A group of Argentine lawmakers will be travelling next month to the UK, on an official visit to meet with British officials and members of Parliament, a trip which has been described as 'historic' because it is a 'first time' since the end of the South Atlantic conflict such an invitation is extended.
The issues which the Argentine delegation will address, according to Buenos Aires sources are, the question of Falklands/Malvinas and the country's current battle with the holdouts that have forced Argentina into a selective default.
”It's a historic visit and we hope it will help to open dialogue with Britain on the question of the Malvinas and that they understand our position regarding the 'vulture funds' (holdout speculative funds)”, according to Argentine foreign ministry sources involved in the organization of the trip.
At the other end Argentine ambassador Alicia Castro is completing the agenda for the October 20/24 visit that includes interviews with Conservative, Liberal and Labor MPs, NGOs and Latin-American studies centers in different universities. There has been no word as to a possible meeting with members of PM David Cameron top officials.
The heads of the foreign affairs committees from the Lower House and the Senate, Ricardo Carmona and Ruperto Godoy, (hard line Kirchnerites) will head the group which will also include lawmakers from the government coalition and the opposition.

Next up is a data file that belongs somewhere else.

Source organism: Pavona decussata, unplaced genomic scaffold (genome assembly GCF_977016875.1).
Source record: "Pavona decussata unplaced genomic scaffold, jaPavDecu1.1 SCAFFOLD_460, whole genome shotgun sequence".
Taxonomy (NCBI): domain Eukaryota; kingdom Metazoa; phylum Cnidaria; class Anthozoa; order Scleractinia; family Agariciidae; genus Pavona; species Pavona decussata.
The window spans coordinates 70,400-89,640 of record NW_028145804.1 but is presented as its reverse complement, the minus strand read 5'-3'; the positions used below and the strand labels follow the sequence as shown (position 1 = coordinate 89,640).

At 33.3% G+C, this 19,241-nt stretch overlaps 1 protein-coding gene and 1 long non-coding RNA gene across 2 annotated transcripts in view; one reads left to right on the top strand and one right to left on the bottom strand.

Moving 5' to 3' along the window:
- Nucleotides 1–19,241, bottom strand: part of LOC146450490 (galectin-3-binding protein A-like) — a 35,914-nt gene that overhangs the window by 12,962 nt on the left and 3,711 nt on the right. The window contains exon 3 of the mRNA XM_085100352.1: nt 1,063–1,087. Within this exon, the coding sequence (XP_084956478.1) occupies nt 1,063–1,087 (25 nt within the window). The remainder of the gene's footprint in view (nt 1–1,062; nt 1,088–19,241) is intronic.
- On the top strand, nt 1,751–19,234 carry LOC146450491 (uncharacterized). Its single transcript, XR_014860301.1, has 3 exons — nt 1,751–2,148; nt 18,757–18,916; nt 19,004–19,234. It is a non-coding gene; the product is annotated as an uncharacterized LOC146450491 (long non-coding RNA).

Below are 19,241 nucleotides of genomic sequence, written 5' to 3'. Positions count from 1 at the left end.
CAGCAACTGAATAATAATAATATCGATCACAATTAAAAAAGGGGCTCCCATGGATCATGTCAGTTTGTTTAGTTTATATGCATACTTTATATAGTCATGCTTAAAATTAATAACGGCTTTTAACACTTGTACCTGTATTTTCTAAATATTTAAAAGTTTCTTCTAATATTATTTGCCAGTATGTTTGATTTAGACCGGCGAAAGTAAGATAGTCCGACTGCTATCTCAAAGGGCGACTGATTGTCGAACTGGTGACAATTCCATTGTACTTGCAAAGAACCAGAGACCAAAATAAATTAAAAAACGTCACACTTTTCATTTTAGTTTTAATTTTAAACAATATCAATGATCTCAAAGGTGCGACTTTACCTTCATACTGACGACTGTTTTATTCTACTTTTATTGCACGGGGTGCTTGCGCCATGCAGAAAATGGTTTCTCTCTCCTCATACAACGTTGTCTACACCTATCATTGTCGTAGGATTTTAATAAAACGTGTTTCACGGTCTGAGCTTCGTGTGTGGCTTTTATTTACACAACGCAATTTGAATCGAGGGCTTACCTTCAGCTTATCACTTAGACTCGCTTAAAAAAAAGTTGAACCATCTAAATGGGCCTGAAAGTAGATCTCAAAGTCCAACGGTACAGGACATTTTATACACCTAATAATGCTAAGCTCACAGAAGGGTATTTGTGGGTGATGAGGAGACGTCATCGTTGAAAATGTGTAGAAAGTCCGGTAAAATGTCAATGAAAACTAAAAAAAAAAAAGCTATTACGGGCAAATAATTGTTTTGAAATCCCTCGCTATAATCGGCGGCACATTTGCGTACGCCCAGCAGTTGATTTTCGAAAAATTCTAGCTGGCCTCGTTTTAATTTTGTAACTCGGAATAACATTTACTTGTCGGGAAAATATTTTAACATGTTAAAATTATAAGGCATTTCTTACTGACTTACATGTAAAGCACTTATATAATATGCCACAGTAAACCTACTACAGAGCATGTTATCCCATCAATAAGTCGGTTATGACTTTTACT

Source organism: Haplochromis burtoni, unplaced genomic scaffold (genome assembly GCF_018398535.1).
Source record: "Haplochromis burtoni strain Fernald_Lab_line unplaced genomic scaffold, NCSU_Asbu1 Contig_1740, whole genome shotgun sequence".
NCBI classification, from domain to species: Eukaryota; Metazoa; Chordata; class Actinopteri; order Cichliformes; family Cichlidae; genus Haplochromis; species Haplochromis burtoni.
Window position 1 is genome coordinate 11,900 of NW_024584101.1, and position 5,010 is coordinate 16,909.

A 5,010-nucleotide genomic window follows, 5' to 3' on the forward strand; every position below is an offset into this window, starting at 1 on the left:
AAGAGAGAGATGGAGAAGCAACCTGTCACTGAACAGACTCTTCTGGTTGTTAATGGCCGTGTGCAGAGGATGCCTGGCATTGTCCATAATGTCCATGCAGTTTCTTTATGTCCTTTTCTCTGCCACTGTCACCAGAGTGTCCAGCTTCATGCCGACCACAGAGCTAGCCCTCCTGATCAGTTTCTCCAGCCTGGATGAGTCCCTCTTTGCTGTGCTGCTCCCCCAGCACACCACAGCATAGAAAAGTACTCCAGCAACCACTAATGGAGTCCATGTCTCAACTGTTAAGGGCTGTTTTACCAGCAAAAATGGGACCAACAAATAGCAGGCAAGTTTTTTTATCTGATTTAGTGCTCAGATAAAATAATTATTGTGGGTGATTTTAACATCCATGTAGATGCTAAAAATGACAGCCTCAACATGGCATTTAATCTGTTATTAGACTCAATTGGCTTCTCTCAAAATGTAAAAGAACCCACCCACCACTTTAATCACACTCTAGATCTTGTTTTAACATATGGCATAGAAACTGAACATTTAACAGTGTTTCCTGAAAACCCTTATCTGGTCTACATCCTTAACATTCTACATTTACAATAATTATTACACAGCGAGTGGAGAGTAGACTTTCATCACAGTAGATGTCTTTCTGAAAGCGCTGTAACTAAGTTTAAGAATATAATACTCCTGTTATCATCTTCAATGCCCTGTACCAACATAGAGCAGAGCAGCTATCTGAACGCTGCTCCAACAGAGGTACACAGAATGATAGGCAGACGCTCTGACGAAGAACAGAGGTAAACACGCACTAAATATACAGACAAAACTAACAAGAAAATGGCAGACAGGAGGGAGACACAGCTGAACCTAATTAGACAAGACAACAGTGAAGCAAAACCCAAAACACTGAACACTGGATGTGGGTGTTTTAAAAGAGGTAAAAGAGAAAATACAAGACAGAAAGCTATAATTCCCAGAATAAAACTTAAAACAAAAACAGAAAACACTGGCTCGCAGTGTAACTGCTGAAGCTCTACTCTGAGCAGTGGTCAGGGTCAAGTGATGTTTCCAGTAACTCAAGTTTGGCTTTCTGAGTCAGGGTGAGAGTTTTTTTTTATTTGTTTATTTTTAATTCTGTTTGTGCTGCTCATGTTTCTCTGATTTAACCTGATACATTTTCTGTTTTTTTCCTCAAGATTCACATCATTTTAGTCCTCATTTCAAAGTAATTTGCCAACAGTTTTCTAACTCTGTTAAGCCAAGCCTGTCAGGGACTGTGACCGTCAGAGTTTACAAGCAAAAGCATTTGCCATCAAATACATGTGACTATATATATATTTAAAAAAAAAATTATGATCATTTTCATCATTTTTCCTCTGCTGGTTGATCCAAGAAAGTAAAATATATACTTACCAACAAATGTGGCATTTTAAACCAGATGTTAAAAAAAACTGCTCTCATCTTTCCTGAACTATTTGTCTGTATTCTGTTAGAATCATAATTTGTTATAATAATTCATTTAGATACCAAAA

Actually the trip in more in the framework of the regular activities of the Inter-parliamentarian Union, and in this case in reciprocity to the visit last year of British politicians, including Robert Walter, Baroness Hooper, Baroness Stern; Baroness Smith from Basildon, Mark Menzies and Chris Bryant, who spent time in Buenos Aires where they met peers, NGOs and even a brief encounter with foreign minister Hector Timerman.
On the issue of the question of the Malvinas, although the Argentine delegation has pledged to insist on the need for sovereignty talks, it is also anticipated that the official line from British political parties is that there is a third leg to the discussion, the Falkland Islanders and it's up to them to decide on the matter.
Nevertheless although it has not been announced it is expected that Daniel Filmus, head of the Malvinas Affairs Desk at the foreign ministry will also be part of the group travelling to London in October.
On the holdouts' issue the Argentine group will thank the 100 British MPs from the Jubilee Debt Coalition (Drop the Debt) who openly and strongly supported Argentina in its battle with the speculative funds.
Sarah-Jayne Clifton, head of the Jubilee Debt Coalition together with a wide spectrum of MPs a few months ago stated that the vulture funds never lent a penny to Argentina; they speculated with debt bonds hoping for a huge profit.
This statement was much appreciated by the Argentine government and the K lawmakers want to make the most out of it in the battle against the holdouts, as Argentina collects all possible international support for its position in the dispute.
However the UK, together with the US and nine other countries voted against the position sponsored by Argentina before the UN General Assembly together with another 124 countries demanding international rules and guarantees for future restructuring of sovereign debts.
The UK position in the UN vote however is not unanimous not even in the Conservative-Liberal coalition according to Argentine diplomatic sources.